By Greg Stohr
Sept. 25 (Bloomberg) -- The U.S. Supreme Court agreed to review the legality of the lethal injection method used by dozens of states, saying it will hear arguments from two Kentucky death- row inmates who say they face unnecessary suffering.
The inmates, Ralph Baze and Thomas C. Bowling, say the state's execution procedure violates the Constitution's ban on cruel and unusual punishment. They pointed to botched executions in Ohio and Florida that took as long as two hours to complete.
``These executions have cast a pall over lethal injections in this country and have lessened the public's confidence in how executions are being carried out,'' they argued in their appeal, filed in Washington.
All but one of the 38 death-penalty states use lethal injection for executions, and almost all of those use the same three chemicals that Kentucky uses. The case is among 17 granted review by the court today ahead of the formal opening of its term Oct. 1.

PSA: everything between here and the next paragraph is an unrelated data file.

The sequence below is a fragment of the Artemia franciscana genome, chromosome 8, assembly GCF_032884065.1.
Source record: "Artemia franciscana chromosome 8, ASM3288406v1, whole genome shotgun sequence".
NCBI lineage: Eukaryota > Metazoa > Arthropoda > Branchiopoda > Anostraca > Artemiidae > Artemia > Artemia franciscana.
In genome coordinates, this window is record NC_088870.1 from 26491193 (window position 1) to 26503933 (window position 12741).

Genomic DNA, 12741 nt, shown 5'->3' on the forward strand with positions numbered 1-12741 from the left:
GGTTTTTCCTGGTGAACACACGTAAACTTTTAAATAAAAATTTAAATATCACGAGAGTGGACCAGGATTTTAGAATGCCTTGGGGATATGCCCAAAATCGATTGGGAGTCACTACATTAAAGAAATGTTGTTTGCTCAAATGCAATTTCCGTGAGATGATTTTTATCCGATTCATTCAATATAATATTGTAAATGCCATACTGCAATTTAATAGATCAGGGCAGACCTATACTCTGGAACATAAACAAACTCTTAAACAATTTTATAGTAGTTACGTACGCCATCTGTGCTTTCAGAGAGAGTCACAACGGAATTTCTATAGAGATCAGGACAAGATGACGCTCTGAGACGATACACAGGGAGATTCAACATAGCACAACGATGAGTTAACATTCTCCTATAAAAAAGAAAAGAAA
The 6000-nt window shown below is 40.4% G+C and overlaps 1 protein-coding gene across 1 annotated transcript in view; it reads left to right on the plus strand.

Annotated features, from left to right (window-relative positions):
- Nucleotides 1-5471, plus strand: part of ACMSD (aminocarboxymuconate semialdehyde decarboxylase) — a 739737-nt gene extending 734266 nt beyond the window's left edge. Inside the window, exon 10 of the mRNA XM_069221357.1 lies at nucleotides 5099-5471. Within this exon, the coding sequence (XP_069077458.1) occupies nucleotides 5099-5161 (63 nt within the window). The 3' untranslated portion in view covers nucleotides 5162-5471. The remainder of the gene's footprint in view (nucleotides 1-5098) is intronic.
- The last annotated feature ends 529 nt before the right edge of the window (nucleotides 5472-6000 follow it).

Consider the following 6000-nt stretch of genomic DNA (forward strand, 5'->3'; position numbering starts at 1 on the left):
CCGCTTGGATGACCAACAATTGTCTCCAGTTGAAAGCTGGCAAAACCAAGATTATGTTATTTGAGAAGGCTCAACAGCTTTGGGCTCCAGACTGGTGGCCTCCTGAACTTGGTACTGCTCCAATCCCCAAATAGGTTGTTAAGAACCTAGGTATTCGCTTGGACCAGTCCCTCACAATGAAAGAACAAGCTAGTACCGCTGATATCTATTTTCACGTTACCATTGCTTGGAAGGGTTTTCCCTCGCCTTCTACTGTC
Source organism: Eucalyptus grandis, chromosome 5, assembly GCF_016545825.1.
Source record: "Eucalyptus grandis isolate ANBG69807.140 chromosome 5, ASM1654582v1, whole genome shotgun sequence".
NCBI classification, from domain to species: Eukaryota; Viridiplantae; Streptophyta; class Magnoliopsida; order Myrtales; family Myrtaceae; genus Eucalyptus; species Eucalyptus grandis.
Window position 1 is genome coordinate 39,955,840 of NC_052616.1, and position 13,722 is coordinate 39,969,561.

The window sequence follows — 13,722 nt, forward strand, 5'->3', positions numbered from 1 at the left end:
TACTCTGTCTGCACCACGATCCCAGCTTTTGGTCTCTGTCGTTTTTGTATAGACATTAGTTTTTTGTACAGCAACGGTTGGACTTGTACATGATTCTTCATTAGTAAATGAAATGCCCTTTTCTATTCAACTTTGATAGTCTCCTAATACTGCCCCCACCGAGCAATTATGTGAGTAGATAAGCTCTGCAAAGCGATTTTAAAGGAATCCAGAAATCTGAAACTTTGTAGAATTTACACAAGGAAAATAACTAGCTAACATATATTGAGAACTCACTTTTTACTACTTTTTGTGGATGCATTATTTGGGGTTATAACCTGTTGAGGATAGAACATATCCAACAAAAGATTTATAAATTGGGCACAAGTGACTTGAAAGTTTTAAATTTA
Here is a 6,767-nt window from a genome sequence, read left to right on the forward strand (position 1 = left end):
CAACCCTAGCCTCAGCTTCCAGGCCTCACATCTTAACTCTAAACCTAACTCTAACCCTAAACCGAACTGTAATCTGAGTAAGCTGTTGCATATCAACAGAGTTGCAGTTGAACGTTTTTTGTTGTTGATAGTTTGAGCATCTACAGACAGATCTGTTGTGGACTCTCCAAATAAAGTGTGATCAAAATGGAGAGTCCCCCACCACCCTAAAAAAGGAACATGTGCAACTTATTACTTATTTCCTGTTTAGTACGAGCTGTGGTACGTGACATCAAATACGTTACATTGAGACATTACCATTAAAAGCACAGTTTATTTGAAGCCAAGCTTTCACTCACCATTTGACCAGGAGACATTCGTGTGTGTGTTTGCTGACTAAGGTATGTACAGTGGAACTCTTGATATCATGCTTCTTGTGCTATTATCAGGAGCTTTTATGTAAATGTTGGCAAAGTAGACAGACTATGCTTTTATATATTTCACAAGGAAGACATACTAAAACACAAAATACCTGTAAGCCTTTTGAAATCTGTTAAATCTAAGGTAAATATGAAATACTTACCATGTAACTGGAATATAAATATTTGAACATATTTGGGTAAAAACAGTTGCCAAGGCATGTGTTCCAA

Kentucky officials, including Attorney General Gregory Stumbo, urged the Supreme Court not to hear the case, calling arguments that a safer execution method exists ``speculative, at best.''
``The trial court found, and the Kentucky Supreme Court unanimously affirmed, that Kentucky's lethal injection protocol did not expose condemned inmates to a substantial risk of wanton or unnecessary pain or suffering,'' the state argued.
Baze was convicted of murdering a Kentucky sheriff and his deputy when they were trying to serve warrants on him in 1992. Bowling was convicted of shooting a couple to death and wounding their 2-year-old son after an automobile accident in 1990. Baze and Bowling aren't challenging their death sentences in the Supreme Court appeal.
The Supreme Court earlier this year said death row inmates can invoke a federal civil rights law to challenge the use of lethal injection. That ruling was unanimous and didn't directly address the constitutionality of the procedure.
The case is Baze v. Rees, 07-5439.
To contact the reporter on this story: Greg Stohr in Washington at.